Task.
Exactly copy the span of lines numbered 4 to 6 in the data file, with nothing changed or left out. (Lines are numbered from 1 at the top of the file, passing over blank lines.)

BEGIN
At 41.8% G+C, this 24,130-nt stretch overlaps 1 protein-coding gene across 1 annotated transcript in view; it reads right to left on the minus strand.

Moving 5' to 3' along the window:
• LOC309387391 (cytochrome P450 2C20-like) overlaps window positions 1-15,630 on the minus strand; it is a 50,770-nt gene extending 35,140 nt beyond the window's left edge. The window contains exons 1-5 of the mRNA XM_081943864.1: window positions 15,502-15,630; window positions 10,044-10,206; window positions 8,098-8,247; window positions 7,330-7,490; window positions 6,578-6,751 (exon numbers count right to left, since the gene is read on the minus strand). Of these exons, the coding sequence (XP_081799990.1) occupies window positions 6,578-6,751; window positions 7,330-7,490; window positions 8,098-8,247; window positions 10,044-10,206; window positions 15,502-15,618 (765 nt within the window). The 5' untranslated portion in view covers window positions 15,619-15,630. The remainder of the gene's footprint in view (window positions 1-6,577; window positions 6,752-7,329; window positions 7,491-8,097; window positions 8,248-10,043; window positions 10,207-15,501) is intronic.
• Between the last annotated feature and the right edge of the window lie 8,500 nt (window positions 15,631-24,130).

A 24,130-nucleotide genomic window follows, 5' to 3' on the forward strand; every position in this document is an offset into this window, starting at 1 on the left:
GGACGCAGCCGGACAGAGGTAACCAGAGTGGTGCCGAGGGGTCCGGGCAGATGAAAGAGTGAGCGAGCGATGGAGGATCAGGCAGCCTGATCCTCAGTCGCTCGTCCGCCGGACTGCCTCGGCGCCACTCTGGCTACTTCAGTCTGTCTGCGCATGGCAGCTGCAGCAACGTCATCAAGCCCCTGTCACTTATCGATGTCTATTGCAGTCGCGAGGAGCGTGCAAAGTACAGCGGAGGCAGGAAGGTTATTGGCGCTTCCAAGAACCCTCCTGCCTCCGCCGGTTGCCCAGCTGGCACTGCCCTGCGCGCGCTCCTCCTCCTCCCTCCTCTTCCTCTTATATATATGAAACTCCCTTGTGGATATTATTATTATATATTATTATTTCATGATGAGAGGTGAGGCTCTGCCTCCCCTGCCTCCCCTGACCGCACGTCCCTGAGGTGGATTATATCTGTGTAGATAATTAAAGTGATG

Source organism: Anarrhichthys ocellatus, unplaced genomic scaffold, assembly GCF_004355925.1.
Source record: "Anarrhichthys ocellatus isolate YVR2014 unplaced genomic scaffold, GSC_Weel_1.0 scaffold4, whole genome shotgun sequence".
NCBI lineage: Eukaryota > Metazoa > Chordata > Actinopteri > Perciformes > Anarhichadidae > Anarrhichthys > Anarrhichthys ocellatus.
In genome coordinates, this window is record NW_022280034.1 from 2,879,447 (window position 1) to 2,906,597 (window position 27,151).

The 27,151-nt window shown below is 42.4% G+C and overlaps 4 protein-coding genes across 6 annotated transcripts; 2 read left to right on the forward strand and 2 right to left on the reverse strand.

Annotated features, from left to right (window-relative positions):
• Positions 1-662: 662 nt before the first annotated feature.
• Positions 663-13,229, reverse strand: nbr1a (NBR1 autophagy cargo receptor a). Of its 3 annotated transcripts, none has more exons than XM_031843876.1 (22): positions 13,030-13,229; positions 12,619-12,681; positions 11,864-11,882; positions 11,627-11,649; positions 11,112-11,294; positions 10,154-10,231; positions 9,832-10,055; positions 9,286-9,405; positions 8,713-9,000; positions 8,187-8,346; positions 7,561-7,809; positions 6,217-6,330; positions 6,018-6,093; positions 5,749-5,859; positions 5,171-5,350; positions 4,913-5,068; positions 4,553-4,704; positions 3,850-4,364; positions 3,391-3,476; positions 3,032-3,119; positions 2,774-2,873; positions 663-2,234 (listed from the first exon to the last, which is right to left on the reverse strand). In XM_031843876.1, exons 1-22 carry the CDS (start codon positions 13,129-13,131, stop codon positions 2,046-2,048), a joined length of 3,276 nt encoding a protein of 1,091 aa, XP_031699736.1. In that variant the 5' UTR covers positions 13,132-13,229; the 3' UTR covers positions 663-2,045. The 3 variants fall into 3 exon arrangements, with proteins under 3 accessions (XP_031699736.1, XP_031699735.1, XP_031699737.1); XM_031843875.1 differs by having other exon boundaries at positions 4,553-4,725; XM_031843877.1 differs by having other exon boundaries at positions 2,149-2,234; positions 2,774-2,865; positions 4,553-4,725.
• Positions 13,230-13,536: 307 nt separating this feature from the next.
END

• Between the last annotated feature and the right edge of the window lie 8,500 nt (window positions 15,631-24,130).

A 24,130-nucleotide genomic window follows, 5' to 3' on the forward strand; every position in this document is an offset into this window, starting at 1 on the left:
GGACGCAGCCGGACAGAGGTAACCAGAGTGGTGCCGAGGGGTCCGGGCAGATGAAAGAGTGAGCGAGCGATGGAGGATCAGGCAGCCTGATCCTCAGTCGCTCGTCCGCCGGACTGCCTCGGCGCCACTCTGGCTACTTCAGTCTGTCTGCGCATGGCAGCTGCAGCAACGTCATCAAGCCCCTGTCACTTATCGATGTCTATTGCAGTCGCGAGGAGCGTGCAAAGTACAGCGGAGGCAGGAAGGTTATTGGCGCTTCCAAGAACCCTCCTGCCTCCGCCGGTTGCCCAGCTGGCACTGCCCTGCGCGCGCTCCTCCTCCTCCCTCCTCTTCCTCTTATATATATGAAACTCCCTTGTGGATATTATTATTATATATTATTATTTCATGATGAGAGGTGAGGCTCTGCCTCCCCTGCCTCCCCTGACCGCACGTCCCTGAGGTGGATTATATCTGTGTAGATAATTAAAGTGATG